And reporters even found it hard to get the basic facts about a minor fire at a certain university, when students were uncooperative.
In 2001, the media exposed a "coed bath-house" at my alma mater, and the news spread quickly. Caught unawares, the entire school got all worked up, and the subject was on everyone's lips. Indignant, some teachers assailed the media for making false reports, and the unscrupulous reporters for harboring ulterior motives.
At a regular meeting of the school's press corps a few days later, a few teachers began arguing. One teacher said that media reports were insignificant: coed bathing on campus was far from being a rare thing, and minor errors in media reports were no cause for moral condemnation.
Those words have remained with me to this day; it was then that I began to understand how respect, tolerance, and differences of opinion play a role between the media and its subjects.
And honestly, if time tries all things, will horror at college students' coed bathing habits be seen as a joke when we look back from many years in the future?
The media is a public platform, so surely it should also be a platform for college students. When the media reports on a school fire, it is not, as some students may imagine, an enemy out to expose the school's unseemly side. No, it seeks to attract attention to its reports so that the school will replace expired fire extinguishers and improve student evacuation training. Only then will we be able to avoid tragedies like the four students who leapt to their deaths to escape a fire in a Shanghai Business School dorm.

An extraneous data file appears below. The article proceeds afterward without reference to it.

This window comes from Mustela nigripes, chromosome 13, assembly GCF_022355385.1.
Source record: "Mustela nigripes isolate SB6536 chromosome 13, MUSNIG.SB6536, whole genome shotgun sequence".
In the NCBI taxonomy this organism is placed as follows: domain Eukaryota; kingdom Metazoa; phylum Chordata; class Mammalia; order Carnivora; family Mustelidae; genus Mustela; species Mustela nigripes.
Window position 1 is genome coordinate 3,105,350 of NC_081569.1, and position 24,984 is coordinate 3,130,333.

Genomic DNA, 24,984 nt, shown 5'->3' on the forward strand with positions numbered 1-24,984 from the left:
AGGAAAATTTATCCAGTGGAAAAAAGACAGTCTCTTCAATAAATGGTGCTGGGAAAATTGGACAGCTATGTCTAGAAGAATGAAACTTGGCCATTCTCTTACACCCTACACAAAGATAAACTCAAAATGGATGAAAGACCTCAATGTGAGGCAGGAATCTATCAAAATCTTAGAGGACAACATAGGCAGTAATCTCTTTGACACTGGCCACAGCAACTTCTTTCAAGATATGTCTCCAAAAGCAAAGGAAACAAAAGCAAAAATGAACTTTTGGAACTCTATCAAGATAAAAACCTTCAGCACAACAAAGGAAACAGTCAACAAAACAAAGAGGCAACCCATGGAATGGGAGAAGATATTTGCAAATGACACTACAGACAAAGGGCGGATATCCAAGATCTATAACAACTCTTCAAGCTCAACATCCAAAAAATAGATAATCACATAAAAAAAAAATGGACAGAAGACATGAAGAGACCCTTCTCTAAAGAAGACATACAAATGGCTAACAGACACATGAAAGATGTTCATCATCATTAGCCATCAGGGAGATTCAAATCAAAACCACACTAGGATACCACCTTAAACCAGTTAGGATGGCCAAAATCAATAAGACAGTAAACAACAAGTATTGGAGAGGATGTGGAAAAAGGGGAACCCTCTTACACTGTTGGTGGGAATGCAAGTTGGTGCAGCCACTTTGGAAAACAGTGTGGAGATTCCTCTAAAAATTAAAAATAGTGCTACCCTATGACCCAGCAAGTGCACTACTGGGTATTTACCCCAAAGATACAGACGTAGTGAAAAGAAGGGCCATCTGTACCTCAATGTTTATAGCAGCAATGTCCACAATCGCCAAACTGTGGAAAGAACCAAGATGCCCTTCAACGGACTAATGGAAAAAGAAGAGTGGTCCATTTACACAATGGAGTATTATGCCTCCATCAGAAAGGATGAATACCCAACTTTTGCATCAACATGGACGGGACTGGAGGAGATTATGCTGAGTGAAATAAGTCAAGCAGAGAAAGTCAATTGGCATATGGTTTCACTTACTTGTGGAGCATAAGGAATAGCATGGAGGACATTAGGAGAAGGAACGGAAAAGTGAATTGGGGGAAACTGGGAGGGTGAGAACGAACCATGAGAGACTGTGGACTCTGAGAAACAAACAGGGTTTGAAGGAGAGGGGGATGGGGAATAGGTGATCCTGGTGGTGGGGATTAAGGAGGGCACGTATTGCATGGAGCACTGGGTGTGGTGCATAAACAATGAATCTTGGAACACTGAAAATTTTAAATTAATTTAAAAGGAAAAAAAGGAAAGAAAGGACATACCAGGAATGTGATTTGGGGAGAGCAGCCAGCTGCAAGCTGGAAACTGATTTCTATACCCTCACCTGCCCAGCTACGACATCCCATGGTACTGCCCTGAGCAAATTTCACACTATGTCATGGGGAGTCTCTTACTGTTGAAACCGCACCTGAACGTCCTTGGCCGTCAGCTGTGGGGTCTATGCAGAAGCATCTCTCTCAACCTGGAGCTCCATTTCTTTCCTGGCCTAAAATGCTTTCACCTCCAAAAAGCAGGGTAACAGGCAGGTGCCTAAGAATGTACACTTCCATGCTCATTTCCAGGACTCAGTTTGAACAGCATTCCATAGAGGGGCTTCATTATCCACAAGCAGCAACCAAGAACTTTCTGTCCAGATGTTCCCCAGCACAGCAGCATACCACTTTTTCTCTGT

Links and Sources
Jobs in China
Henry on The Eurasian Face
Caroline W on Big in China
Michael on Julia Lovell on translating Lu Xun's complete fiction: "His is an angry, searing vision of China"
Brandon K. on Clueless academic takes on popular fantasy novels
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Books on China
The Eurasian Face : Blacksmith Books, a publishing house in Hong Kong, is behind The Eurasian Face, a collection of photographs by Kirsteen Zimmern. Below is an excerpt from the series:
Big in China: An adapted excerpt from Big In China: My Unlikely Adventures Raising A Family, Playing The Blues and Becoming A Star in China, just published this month. Author Alan Paul tells the story of arriving in Beijing as a trailing spouse, starting a blues band, raising kids and trying to make sense of China.
Pallavi Aiyar's Chinese Whiskers: Pallavi Aiyar's first novel, Chinese Whiskers, a modern fable set in contemporary Beijing, will be published in January 2011. Aiyar currently lives in Brussels where she writes about Europe for the Business Standard. Below she gives permissions for an excerpt.
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+ Korean history doesn't fly on Chinese TV screens (2007.09): SARFT puts the kibbosh on Korean historical dramas.
+ Religion and government in an uneasy mix (2008.03): Phoenix Weekly (凤凰周刊) article from October, 2007, on government influence on religious practice in Tibet.
+ David Moser on Mao impersonators (2004.10): I first became aware of this phenomenon in 1992 when I turned on a Beijing TV variety show and was jolted by the sight of "Mao Zedong" and "Zhou Enlai" playing a game of ping pong. They both gave short, rousing speeches, and then were reverently interviewed by the emcee, who thanked them profusely for taking time off from their governmental duties to appear on the show.